previous next


The War news.

Rumors were abundant on Saturday, and, as usual, some of them were too absurd to be entitled to any consideration, while others, strange to say, proved truthful in substance, and to these we may briefly allude. Therefore was circulated early in the day that the Confederate cruiser Alabama had been sunk in an engagement with the steamer Kearsage. This turned out to be correct, so far as the accounts given in Northern papers can be relied upon. These will be found in another column of this paper. From the same sources we learn that a Confederate force is invading Maryland, and creating no little excitement in that quarter. Numerous are the rumors connected with this movement, but as we have only Yankee authority for believing it is on foot, we decline to ventilate them. It was reported yesterday that a portion of Grant's army had crossed to the north side of James river, but this has been so often repeated that we attach but little importance to it. If Grant should conclude to change his base again he will find his stubborn adversary still in his front, and prepared to dispute his advance. Another report is that Burnside has turned up before Charleston, and occupied a portion of James Island. In the absence of official information we are not prepared to vouch for the truth of this statement.


From Petersburg.

In our report on Saturday we stated that everything was quiet in front of Petersburg on the day previous. This was the state of affairs until about five o'clock in the afternoon, at which hour the enemy made a demonstration for the purpose of feeling our position. Accounts differ as to the nature of this affair, one of which, from a trustworthy source, states that it was exceedingly trivial, amounting to less than the daily firing of the sharpshooters. Another account says that the enemy made two assaults upon our left and centre, both of which were successfully met and handsomely repulsed. It is added that the Yankees suffered heavily, while our loss was very slight; that the coolness of our men and the steadiness of their aim told with fearful effect upon the ranks of the vandals, causing them to recoil in confusion. We are disposed to believe that this account is exaggerated, and that the affair was simply a demonstration, with no actual assault. Our information on this point is derived from a gentleman every way entitled to credit, and who has ample means of learning the progress of events on the lines.

On Friday evening the enemy kept up a furious shelling of Petersburg until about ten o'clock. The ponderous missiles were thrown at the rate of from four to six per minute. This barbarous practice is doubtless very gratifying to the Yankees, but fails to have any effect beyond annoying the non combatants in the city. On Saturday nothing of especial interest occurred, except the usual picket and artillery firing.--With two large armies confronting each other in such close proximity, it would seem almost impossible to prevent an engagement, yet Grant seems not at all disposed to take the initaive, or to butt his head against the immovable breastworks of our army. Yesterday, up to the time the train for Richmond, there was little or no , and the report brought by passengers was--"all quiet in front." How long this state of affairs will continue, there is no prophet wise enough to foretell.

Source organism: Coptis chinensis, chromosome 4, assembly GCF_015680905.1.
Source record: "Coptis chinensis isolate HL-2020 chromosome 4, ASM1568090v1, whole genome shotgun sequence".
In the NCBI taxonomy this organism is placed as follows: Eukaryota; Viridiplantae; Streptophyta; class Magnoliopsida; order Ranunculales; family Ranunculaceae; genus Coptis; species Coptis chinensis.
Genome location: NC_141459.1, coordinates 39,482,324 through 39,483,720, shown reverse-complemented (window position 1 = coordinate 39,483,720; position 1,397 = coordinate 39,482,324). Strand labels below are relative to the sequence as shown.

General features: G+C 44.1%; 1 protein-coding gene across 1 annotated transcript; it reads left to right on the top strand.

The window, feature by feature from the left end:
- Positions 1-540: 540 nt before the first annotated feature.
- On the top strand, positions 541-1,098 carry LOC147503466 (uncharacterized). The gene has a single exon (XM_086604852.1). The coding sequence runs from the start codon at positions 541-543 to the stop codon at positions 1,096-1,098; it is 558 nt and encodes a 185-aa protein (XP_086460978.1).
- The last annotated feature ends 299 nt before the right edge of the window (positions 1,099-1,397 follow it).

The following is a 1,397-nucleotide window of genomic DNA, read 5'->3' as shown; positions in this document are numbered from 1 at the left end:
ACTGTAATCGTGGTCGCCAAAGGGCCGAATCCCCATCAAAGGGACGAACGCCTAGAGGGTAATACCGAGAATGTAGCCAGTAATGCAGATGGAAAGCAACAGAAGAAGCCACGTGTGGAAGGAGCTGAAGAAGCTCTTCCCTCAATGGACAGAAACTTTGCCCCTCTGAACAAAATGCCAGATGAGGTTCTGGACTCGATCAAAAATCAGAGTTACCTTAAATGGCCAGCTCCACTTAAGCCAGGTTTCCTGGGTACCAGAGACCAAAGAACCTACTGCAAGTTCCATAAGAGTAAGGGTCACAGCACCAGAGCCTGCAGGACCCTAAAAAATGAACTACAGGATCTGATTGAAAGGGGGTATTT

Meanwhile the enemy, having contracted his lines as much as possible, has been engaged for a few days past in strengthening his position. New batteries have been created, and new breastworks constructed all along his lines, but particularly on his left. This does not look much as if he designed a speedy abandonment of that line of operations.

Lieut. Col. Arnold, of the 6th Georgia regiment, was instantly killed in the trenches on Thursday afternoon, by a shell, which exploded near him. He was a deserving and gallant officer, and much beloved by the troops whom he commanded.

The train last evening brought over ten more of Wilson's straggling Yankee raiders, who were picked up in the woods in Dinwiddie county. Deserters, stragglers and escaped Yankee prisoners can now be found at almost any point in Virginia, but when bagged they constitute a very worthless and unprofitable stock to have on hand.


A rumored raid.

It was rumored yesterday, upon what authority we know not, that a party of Yankee raiders appeared in the neighborhood of the Yellow Tavern, in Hanover county, on Saturday. This should be taken with many grains of allowance, as yesterday was Sunday and rumors of all kinds remarkably scarce.


At Headquarters.

Last night there was no official news from our armies either in Virginia or Georgia. --The report to which we alluded some days ago, that the enemy was preparing for a demonstration against Mobile, is ascertained to be correct, though in what force, or from what direction, we have no definite information. In official quarters no credit is attached to the report that Burnside has gone to Charleston: though it is doubtless true that the enemy has redoubled his exertions to effect the reduction of that city.

Creative Commons License
This work is licensed under a Creative Commons Attribution-ShareAlike 3.0 United States License.

An XML version of this text is available for download, with the additional restriction that you offer Perseus any modifications you make. Perseus provides credit for all accepted changes, storing new additions in a versioning system.

hide Places (automatically extracted)
hide People (automatically extracted)
Sort people alphabetically, as they appear on the page, by frequency
Click on a person to search for him/her in this document.
Grant (3)
Burnside (2)
Thomas Wilson (1)
Arnold (1)
hide Display Preferences
Greek Display:
Arabic Display:
View by Default:
Browse Bar: